The self-outing of Miles Taylor as the writer of The New York Times anonymous op-ed back in September of 2018 provides a rare glimpse into how the mainstream media echo chamber operates. It’s extremely rare for a major publication to allow someone to bash the administration without putting their name on it, but that’s exactly what Miles Taylor was allowed to do.
But the actual op-ed was just the root of the story. After that, it was up to the rest of our incompetent jabbering media heads to speculate on who the writer was. The New York Times billed him as a “Senior administration official” which told CNN analyst Chris Cillizza that it was someone of monumental importance.
Cillizza wrote that the fact that a super reputable paper like The New York Times was willing to extend anonymity to Taylor meant that “this isn’t some disgruntled mid-to-upper manager buried in the bureaucracy. This is a genuine high-ranking official. A name most people who follow politics- and maybe some who don’t- would recognize. The Times simply wouldn’t do it for anything short of a major figure in Trump world.”
In another piece, Cillizza speculated it could be Mike Pence, John Kelley, Kellyanne Conway, or even Melania Trump.
We now know that it was [checking my notes for the name] Miles Taylor. A name nobody knew. A guy who was doing a job that nobody would ever refer to as a “senior administration official” unless the goal was to grossly inflate his importance.
Cillizza wasn’t the only MSM figure willingly duped by The New York Times’s strategy of inflating the anonymous writer’s importance. Someone suggested that the supposedly archaic word “lodestar” which had been used in the op-ed was a favorite word of Vice President Mike Pence because he had used it before.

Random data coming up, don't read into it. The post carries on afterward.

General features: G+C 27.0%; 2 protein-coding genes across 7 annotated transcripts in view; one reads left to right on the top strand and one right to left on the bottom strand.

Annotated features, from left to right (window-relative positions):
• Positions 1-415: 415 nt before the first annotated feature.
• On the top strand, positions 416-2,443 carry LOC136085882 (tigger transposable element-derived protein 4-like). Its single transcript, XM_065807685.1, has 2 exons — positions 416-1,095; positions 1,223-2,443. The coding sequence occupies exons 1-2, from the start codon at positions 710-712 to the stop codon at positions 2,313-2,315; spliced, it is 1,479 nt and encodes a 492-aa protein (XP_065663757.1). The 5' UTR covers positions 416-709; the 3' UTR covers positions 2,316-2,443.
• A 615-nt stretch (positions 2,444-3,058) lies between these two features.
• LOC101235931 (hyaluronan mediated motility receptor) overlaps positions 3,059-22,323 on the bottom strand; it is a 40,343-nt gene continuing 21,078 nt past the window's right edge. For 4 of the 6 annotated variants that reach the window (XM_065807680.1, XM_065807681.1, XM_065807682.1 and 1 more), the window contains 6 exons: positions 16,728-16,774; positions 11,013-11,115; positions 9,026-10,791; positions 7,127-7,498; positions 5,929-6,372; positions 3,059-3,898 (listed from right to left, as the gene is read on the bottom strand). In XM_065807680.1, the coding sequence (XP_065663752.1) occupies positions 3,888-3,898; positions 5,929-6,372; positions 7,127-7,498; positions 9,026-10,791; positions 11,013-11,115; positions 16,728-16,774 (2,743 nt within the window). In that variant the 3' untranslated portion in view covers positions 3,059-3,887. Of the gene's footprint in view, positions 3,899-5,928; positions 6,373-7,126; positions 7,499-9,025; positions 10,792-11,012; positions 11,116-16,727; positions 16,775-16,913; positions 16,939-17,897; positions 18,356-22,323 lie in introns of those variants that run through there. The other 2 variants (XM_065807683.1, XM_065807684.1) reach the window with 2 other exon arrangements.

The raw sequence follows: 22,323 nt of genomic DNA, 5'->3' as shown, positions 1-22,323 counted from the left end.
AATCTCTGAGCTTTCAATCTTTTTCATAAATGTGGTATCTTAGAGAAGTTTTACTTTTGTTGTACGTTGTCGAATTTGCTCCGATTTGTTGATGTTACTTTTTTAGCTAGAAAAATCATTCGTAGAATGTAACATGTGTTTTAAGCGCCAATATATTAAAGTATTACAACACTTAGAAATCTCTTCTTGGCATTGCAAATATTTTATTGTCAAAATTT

That’s when the media burst into echo chamber mode with no regard for how tenuous the evidence was. Report after report focused on Pence’s love of the supposed fourteenth-century-relic of a word.
The Washington Post said, “Perhaps the one American politician who loves to say ‘lodestar’ the most is Vice President Pence.”
USA Today parroted the claim: “Lodestar: It’s one of Vice President Pence’s favorite words and now the buzzword from a controversial editorial published in the New York Times.”
Lawrence O’Donnell explained on his MSNBC show that Mike Pence is “the only person in the Trump administration who has repeatedly used the 14th century word lodestar.”
CBS News made a dramatic explainer video that tied Mike Pence to the word “lodestar.”
CNN ran multiple reports speculating on the identity of the writer and never failed to include how much Mike Pence loves to say “lodestar.”
Alleged “comedian” Jimmy Kimmel accused Mike Pence of being the writer on his show – presumably because he had learned the “lodestar” connection on the news, and then various media organizations reported on Kimmel’s accusation.
From there, it snowballed through the Twitterverse and became a popular hashtag.
The “lodestar” conspiracy theory was inescapable for days. That’s how the media echo chamber works. It didn’t matter how tenuous that one piece of “evidence” was. It didn’t matter that “lodestar” is a fairly common word. It didn’t matter that tons of common words date back to the 13th or 14th centuries. Pence must have done it!
But now we know the truth. It was a person whose name I have to check the spelling on each time I type it in this article. A person nobody suspected. And why would they? The media told us it was a senior administration official.
The New York Times committed a fraud against the country with this anonymous op-ed. They didn’t grant Miles Taylor anonymity because he was such a huge figure in “Trump world” as Cillizza had speculated. They granted Miles Taylor anonymity because the name “anonymous” carries more weight than the name “Miles Taylor.” “Anonymous” could be Mike Pence, Kellyanne Conway, Jeff Sessions, etc. just as the media thought it was. Miles Taylor can only be Miles Taylor—a CNN contributor and a name that could not possibly impress.
The media operates this way all the time. It just so happens that this story provided the rare opportunity to prove it.